When the Centrica CEO, Chris O’Shea, received a package in the post from one or more of his colleagues recently, a member of his family rushed to open it and found something a little browner and smellier than had been expected.
“Has it arrived?” he shouted downstairs, whilst shaving in front of the bathroom mirror.
“Er, yes Dad.”
”Is there a note? Leave it on the kitchen table, will you?”
It turns out there was a note with the parcel, saying simply "Fire and rehire". When Chris later went downstairs to examine the contents of the parcel he found his poop (well, not his poop, you understand, but definitely poop) and we wonder if he was left scratching his head (and then hurriedly washing his hands) over the gift.
The clue was almost certainly in the message, as the board of Centrica had previously come up with what they thought was a winning idea to make more of their human resources, threatening to “fire and hire” workers unless they accepted new contracts with longer working hours. We in the NTI newsroom are not sure whether it was before or after closely examining his breakfast parcel, but Mr O’Shea did admit that what he was asking his staff to do was “difficult” and “placed pressure on them”.
It’s this level of unenviable empathy from a business leader that will earn gifts from your colleagues, and it has given Neil any number of ideas.
The fire-and-hire threat at Centrica came in the form of a section 188 notice issued by the company in July 2020, after two days of talks with the GMB, a union famed for its breadth of thought and spirituality, Mr O’Shea said that he had issued the notice after receiving legal advice that he was obliged to do so as soon as it became clear that a negotiated settlement may not be possible. We wonder if the legal notice he received came wrapped in the mutilated body of a dead rat? (Just trying to find a theme here.)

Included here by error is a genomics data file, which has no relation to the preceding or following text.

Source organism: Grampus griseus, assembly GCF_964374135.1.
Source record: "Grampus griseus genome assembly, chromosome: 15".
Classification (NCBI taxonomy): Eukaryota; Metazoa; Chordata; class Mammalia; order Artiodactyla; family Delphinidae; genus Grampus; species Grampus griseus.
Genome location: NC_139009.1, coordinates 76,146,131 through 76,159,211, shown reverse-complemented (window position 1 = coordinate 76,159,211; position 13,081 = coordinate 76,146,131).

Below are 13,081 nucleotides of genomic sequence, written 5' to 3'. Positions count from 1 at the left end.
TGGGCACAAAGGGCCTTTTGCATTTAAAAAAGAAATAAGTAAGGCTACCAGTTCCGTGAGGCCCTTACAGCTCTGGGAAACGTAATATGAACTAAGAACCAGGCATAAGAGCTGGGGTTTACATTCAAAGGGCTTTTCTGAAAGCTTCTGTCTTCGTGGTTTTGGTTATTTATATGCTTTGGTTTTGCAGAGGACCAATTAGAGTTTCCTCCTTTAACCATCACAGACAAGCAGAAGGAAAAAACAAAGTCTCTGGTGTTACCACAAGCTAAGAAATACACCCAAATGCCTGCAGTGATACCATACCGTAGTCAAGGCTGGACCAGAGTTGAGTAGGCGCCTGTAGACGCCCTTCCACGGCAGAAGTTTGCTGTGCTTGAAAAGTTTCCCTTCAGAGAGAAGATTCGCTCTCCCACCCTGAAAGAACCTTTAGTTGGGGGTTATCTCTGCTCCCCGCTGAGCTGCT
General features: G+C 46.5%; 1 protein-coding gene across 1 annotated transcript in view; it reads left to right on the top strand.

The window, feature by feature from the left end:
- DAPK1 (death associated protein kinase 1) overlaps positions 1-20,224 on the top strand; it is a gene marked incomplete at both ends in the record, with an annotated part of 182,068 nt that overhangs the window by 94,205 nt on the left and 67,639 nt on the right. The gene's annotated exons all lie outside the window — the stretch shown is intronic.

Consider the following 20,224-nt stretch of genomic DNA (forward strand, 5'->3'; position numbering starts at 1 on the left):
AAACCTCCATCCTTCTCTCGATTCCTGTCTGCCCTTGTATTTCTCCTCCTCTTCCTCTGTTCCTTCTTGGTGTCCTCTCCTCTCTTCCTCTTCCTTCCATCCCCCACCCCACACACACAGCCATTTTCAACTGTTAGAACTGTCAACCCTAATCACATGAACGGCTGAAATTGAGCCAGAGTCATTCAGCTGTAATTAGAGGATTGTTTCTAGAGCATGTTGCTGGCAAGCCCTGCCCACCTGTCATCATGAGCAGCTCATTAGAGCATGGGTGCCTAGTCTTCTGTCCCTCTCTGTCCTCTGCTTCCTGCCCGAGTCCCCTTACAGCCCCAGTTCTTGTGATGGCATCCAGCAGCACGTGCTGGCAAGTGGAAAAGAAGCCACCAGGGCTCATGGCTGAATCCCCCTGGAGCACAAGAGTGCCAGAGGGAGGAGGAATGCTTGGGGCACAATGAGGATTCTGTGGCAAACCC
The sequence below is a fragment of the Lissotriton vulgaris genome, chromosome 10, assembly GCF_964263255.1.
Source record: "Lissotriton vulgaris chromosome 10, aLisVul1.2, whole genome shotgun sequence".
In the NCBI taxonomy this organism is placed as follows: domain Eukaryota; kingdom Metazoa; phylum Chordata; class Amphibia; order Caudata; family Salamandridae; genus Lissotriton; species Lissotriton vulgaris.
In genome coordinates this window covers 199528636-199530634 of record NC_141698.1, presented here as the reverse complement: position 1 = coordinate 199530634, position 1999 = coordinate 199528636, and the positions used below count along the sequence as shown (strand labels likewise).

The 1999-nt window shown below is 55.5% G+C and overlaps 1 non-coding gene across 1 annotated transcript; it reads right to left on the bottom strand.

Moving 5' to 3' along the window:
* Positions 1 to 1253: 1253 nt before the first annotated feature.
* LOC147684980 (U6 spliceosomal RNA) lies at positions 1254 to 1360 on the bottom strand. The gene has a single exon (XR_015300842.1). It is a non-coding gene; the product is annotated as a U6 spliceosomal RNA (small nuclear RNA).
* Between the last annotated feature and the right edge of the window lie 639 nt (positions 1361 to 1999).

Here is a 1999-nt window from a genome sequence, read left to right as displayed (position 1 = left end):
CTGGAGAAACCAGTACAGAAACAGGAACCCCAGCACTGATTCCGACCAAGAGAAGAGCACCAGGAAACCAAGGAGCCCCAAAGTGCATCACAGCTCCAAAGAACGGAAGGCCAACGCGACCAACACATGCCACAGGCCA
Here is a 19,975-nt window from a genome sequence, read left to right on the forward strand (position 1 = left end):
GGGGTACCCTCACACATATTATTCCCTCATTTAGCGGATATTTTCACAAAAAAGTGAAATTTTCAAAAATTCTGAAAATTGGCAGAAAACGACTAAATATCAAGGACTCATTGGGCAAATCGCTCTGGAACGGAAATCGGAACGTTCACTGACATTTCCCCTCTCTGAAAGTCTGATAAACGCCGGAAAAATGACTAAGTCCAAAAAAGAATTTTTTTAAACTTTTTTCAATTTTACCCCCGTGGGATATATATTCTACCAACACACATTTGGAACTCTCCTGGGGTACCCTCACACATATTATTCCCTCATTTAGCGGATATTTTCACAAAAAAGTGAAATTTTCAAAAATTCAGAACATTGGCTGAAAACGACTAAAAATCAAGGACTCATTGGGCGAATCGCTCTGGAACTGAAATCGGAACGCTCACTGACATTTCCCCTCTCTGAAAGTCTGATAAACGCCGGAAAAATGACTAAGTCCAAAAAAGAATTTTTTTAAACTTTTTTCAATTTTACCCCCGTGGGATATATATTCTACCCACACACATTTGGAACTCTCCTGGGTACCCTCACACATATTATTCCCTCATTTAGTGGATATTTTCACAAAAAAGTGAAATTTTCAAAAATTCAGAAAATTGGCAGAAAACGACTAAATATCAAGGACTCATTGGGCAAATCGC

A person who must be no stranger to poop parcels is Michael O’Leary, the exasperating little boss of Ryanair who has taken to shouting at all of the EU now for scuppering his chances of selling loads of tickets to people desperate to escape these isles and sample new strains of our old friend, the Coro ... blah, blah, blah. Certainly his airline is deep in it, revealing record losses this week.
Mr O’Leary had been confident of a strong recovery for his Ryanair as the news around Covid perks up, but it appears he is unimpressed with the European Union’s current record of vaccinating just three per cent of its population. He called on the EU to “get its act together” on vaccinations, as his airline warned it was facing an annual loss of nearly €1 billion because of continuing travel restrictions.
”Hang on, Herr O'Leary,” the European Union said in response, “let’s just make a note of that; ‘get our act together’, you say. Useful.”
Michael was whingeing to the BBC, who are always open to a whinge about the Government. He said he was still confident his airline would benefit from a sharp recovery in travel this summer.
“We expect to see a very strong return of British families travelling to the beaches of Spain, Portugal, Italy and Greece in relative safety this summer,” he said; but we intimated that above, Michael.
Yep, those words “relative safety” are at the centre of the sales pitch we all need to pour over to Europe and discover ourselves again in Irish pubs, pizza outlets and continental charm.